Again, you have to compare it to movies of the same ilk. It's no good comparing Lady Snowblood to any movie of the same era, as there were definite stylistic differences between genres at the time. With that in mind, there's not a huge amount that's different between the two movies. They're both decent, and stand up well against the likes of Lone wolf and Cub and Shogun's Samurai.
The whole image feels a little less dim than with the first movie, perhaps something that the 2 years between them afforded it. It's brighter and more vibrant. Side by side they would be difficult to tell apart, but in the colour stakes, Snowblood 2 pips the post.
So much of the camera work is below par. Shots are framed with foreground characters too low in order to fit the background characters in. Camera movement is dizzying and quite horrible at times. Tracking the couple below as they round a corner, most of the shot is upside down to the audience. Poor on a big screen.
On the whole, both of these movies look great when you consider their age. With no blemishes or lines present in either, Snowblood 2 is the marginally better transfer. Also when comparied to other Toho movies, they actually stand out well. You can tell they're old movies, but you kind of want that with old movies, don't you?
Lady Snowblood: Blizzard from the Netherworld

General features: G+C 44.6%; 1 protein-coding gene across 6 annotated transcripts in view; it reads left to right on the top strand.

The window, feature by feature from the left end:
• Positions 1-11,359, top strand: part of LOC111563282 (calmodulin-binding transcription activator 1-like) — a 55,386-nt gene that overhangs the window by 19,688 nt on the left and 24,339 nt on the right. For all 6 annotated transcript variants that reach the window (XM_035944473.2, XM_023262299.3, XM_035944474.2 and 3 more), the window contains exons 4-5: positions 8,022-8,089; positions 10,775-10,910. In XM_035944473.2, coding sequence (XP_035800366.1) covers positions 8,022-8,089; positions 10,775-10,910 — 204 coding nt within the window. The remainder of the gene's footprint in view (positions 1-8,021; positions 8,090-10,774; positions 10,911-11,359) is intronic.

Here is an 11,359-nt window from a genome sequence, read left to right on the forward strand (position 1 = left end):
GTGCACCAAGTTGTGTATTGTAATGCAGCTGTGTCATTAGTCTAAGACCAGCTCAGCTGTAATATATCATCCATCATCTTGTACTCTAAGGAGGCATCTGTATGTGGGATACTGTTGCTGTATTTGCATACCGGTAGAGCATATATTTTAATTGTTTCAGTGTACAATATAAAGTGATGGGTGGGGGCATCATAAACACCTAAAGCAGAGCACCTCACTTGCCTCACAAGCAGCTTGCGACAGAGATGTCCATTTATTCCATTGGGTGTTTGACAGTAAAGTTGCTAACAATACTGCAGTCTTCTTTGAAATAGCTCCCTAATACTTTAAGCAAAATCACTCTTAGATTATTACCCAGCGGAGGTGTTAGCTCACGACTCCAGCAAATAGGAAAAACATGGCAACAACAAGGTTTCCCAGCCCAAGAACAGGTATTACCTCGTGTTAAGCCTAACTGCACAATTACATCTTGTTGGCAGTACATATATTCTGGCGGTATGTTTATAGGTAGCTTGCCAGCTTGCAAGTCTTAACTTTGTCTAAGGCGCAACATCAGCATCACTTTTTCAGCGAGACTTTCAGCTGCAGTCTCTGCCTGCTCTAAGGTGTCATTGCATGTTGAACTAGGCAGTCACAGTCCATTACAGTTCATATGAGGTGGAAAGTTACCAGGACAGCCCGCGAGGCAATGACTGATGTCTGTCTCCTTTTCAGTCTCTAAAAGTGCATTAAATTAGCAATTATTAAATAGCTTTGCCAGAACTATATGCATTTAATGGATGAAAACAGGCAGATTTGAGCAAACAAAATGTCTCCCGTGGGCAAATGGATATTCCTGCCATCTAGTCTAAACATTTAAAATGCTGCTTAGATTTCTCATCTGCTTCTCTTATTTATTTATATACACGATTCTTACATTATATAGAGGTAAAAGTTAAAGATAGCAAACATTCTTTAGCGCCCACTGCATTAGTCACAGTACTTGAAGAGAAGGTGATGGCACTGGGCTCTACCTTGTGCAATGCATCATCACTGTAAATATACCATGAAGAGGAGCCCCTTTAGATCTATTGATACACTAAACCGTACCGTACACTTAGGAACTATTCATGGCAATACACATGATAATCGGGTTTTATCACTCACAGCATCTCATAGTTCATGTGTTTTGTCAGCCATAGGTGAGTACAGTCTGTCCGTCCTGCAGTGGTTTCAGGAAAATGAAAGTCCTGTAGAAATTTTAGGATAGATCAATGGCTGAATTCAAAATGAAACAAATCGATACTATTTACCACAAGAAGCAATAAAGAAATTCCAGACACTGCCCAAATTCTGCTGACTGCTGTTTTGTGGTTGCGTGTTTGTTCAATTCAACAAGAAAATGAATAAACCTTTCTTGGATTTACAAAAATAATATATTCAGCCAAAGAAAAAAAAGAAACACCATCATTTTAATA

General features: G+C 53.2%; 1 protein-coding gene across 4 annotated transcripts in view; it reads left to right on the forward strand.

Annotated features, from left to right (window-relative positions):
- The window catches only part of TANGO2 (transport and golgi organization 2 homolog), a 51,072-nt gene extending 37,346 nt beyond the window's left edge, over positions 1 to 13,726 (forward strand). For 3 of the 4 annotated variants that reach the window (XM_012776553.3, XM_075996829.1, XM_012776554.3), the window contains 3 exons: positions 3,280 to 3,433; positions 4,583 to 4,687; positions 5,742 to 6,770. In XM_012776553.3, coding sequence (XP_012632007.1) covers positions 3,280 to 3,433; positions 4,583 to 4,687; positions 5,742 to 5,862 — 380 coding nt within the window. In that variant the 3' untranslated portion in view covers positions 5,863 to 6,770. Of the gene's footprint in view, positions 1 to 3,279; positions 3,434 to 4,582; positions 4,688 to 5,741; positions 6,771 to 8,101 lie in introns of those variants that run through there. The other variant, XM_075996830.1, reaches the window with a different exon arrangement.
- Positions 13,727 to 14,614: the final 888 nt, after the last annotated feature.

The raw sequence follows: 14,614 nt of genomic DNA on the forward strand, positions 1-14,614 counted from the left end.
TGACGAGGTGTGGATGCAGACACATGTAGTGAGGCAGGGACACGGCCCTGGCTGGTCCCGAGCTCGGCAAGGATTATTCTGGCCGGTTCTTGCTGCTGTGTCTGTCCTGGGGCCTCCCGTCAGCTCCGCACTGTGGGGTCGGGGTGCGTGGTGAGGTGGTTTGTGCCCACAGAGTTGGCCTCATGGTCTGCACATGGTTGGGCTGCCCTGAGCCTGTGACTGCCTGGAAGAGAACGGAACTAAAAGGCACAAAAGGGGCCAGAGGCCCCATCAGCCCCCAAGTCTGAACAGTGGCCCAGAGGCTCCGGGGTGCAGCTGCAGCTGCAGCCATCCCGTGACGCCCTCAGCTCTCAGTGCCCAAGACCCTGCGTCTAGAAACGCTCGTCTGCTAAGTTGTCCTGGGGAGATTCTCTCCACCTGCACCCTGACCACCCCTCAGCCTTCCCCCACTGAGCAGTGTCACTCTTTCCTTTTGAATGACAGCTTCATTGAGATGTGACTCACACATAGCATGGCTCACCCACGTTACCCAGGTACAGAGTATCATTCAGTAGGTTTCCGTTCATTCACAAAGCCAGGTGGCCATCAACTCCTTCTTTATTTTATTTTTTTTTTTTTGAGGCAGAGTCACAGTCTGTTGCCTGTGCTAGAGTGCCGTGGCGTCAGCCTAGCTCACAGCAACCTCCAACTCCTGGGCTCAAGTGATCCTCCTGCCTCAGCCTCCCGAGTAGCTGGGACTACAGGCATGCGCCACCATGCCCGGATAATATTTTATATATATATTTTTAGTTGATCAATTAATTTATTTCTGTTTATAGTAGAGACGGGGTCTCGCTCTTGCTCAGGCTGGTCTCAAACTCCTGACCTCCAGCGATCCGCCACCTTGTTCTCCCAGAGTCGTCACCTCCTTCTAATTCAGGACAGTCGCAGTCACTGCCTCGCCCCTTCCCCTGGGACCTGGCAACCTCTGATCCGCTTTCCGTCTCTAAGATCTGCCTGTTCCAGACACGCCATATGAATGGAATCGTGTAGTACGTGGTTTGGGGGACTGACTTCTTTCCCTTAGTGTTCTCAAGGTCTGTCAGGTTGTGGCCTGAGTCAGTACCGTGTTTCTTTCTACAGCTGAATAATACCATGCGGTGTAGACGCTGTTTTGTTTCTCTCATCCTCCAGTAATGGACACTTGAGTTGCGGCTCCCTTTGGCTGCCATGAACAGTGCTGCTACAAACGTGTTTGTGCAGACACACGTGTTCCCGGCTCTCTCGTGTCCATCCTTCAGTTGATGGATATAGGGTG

With an original Mono audio track from 1973, expectations should be managed. Although it boasts a DTS Master 2.0 LPCM Japanese audio track, it really is showing it's age. There's a lot of distortion on the louder elements such as shouting and whaling (there is a lot of this as Snowblood tends to chop people up quite painfully), and the sound effects for whooshes, though plentiful, really are a product of their time. Music is, well, it's funky as hell. It's straight off the night train at times, blasting a frenetic and beefy bass line over some frantic and sizzling high hats. Sadly, it lets the tone and atmosphere of the movie, which is otherwise excellent and hugely appropriate, down significantly for me.
Dialogue is out of sync a lot of the time, and is quite obviously heavily laiden with ADR. Set recording at the time was generally hit and miss, so it's not uncommon to find this to be the case with early Japanese cinema. When there's no shouting or screaming, then there's a lot of grunting and “effort” noises. To me, this kind of sound design adds nothing, and serves only to irritate. However, whilst it doesn't add anything to the movie, it doesn't really take very much away from it either.
Although it's an uncompressed and un-encoded audio track, the frequency range is narrow. Highs are crunchy and distort frequently, whilst lows below 100Hz are virtually non existent. Overall, not a great audio presentation, but unless I was being overly harsh I would describe it as – A product of it's time that meets expectations.
Lady Snowblood: Love song of Vengeance